Back in the '60s, I missed a chance to cover a story that haunts me to this day.
It somehow seems appropriate to bring it up now. This year is a 50th anniversary and we're in the shadow of Charlottesville.
While I was working for The Observer in London in 1967, I turned down the chance my editors gave me to join a team covering United States senators visiting the Mississippi Delta.
My friends had planned a long weekend on the Riviera. I was 24. The gravitas of the moment wasn't foremost on my mind. Mississippi Delta, French Riviera -- French Riviera, Mississippi Delta. Come on, of course I chose my friends and the Med.
But I missed a moment in the history of our country that could have -- that almost -- opened Washington's eyes to America's racial divide.
Marian Wright Edelman -- today the founder and president of the Children's Defense Fund, back then a 26-year-old lawyer determined to make a difference -- had challenged U.S. senators to get out of their offices and go see hunger and poverty for themselves.
Sen. Robert F. Kennedy heard Edelman's call. He went to the Mississippi Delta. He saw homes without food, kids eating scraps off the floor.
Said Jackson State University journalism professor David Hampton, "The late Mississippi journalist Bill Minor said later he thought he had seen poverty, but he never forgot what he experienced that day."
Bobby Kennedy never forgot it either. It impacted him, he talked about it in every speech he made from then until the day he died. It was a major story in The Observer, written by another reporter, sadly, not by me.
The great wealth of coverage ultimately influenced policy.
But did it effect any real change long-term?
Recently, Edelman and a group of journalists, health care professionals, elected officials and economic developers revisited the Delta. The group included Hodding Carter and Curtis Wilkie. In 1967, Carter covered the Kennedy visit for his family’s paper, the Delta Democrat-Times, and Wilkie for the Clarksdale Press Register.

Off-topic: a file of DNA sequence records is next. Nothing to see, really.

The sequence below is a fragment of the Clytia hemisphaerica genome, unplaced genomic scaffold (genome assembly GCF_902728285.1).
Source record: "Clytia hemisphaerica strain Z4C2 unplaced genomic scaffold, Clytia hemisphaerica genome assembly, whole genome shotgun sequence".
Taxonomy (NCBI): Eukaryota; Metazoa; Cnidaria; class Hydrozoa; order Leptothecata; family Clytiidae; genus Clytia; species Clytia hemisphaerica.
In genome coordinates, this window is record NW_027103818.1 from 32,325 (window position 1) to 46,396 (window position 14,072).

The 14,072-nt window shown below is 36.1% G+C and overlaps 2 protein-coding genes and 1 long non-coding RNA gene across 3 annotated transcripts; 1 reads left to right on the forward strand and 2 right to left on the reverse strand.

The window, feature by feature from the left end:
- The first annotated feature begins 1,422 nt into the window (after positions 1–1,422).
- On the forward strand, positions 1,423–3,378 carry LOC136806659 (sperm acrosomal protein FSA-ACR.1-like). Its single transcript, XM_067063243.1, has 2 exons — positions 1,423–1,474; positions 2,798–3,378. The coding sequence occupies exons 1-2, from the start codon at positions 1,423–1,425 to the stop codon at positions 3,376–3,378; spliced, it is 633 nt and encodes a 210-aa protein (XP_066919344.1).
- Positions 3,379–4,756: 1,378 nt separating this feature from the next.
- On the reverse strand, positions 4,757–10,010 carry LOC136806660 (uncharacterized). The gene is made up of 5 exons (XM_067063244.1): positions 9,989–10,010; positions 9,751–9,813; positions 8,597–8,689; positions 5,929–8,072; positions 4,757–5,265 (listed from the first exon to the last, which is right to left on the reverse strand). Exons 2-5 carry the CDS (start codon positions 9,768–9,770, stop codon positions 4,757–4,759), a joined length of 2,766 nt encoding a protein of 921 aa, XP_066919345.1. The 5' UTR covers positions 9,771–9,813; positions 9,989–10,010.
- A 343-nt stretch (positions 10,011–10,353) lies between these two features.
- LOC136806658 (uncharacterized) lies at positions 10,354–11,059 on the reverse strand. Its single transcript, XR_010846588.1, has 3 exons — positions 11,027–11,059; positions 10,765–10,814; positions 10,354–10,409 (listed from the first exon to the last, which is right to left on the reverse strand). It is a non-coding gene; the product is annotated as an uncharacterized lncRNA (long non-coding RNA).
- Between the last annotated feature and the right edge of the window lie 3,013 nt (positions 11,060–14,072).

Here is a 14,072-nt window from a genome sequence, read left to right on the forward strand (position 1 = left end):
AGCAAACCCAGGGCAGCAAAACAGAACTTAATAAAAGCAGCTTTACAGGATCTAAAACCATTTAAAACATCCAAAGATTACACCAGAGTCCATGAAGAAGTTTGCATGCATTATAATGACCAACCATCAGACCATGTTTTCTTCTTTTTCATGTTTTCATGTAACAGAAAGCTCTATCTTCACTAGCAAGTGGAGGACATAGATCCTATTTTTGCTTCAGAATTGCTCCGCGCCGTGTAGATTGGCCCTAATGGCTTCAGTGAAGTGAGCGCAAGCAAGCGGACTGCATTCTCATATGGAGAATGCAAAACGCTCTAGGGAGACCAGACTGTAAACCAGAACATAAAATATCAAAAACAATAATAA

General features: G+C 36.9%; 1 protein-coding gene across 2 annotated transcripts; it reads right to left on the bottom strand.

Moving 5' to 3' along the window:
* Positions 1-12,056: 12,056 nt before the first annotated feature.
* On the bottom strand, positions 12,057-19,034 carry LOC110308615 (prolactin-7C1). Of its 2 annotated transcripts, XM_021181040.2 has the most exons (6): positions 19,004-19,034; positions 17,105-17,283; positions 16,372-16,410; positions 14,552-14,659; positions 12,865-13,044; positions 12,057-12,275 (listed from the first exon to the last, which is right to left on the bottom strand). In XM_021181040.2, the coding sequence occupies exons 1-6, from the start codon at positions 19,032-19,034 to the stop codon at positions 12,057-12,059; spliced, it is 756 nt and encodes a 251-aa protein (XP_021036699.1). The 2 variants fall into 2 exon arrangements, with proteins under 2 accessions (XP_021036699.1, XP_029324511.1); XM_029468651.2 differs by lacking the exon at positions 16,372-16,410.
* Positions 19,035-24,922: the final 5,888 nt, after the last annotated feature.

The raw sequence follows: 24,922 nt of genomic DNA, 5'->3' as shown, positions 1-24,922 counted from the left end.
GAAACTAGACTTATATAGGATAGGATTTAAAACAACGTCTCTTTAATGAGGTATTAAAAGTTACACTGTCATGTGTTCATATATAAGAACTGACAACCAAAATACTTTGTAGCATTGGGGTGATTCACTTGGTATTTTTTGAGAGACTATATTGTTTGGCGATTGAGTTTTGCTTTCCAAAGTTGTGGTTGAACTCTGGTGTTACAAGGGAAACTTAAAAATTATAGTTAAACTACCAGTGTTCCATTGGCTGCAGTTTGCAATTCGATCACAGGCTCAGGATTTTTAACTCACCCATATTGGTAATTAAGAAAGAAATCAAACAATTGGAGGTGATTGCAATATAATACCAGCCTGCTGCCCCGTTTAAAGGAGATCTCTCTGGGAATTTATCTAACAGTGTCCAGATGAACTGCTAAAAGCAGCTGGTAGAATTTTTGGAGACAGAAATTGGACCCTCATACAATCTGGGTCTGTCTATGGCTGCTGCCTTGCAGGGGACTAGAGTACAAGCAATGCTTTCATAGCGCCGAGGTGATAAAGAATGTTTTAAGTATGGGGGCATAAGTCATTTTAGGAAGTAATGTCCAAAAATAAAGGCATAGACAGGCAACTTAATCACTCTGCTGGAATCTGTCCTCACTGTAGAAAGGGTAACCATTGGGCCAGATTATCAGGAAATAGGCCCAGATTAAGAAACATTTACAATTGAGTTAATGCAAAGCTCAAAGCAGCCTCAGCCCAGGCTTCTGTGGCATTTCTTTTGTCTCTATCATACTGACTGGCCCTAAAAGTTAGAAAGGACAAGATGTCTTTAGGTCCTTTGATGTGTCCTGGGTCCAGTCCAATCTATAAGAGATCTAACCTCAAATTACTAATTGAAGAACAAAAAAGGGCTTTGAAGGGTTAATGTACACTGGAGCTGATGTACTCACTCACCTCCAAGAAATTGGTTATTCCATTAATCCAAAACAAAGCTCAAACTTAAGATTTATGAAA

In a newspaper story, Hampton reported, "They talked about what it was like then and they can tell you what it is like now, and how misguided politics, weak leadership and bad policy create and exacerbate those conditions today."
Some elected officials in 1967 did not believe there were hungry children in America, he said. Tragically, some elected officials today don’t seem to care.
Food insecurity is only one problem in the Delta. It’s easy to look around the region and see problems of inadequate housing, people without jobs, people just plain struggling.
Sure, there's some progress. The poverty rate that was about 70 percent in 1967 now hovers around 30-40 percent in some Delta counties -- but shame on anyone in this day and age who would call that a real improvement.
What's wrong with us? We're arguing about monuments, for heaven's sake.
We have all the facts, all the evidence, yet with everything we see and know, somehow we can’t deal with the real problems that divide American society.
We know we should take care of children, feed the hungry, take care of the elderly and provide opportunity and hope and life to those who don’t have it. We know we should insist on -- pay for, tax for, volunteer for -- good schools, whether they're traditional public or charter.
We should be talking not about tearing down statues, but investing in programs and ideas that protect and educate and lift -- that's the conversation on race relations we need. Black communities are telling us they need a good education, good jobs, an answer to blacks killing blacks, to blacks brutalized by a law enforcement and legal system in this country that isn't getting better fast enough.
We need to look around, we need to pay attention, that's all I'm saying.
Speaking personally, I will always regret not being there in 1967 to see for myself how close we came to moving the needle of national unity in a positive direction. And I thank David Hampton for not letting us forget. We need to remember the Delta more often and the resolve Marian Wright Edelman was reaching for -- and not allow weak political leadership and apathy to widen the social divide in this country.
Reach Nancy Smith at email@example.com or at 228-282-2423. Twitter: @NancyLBSmith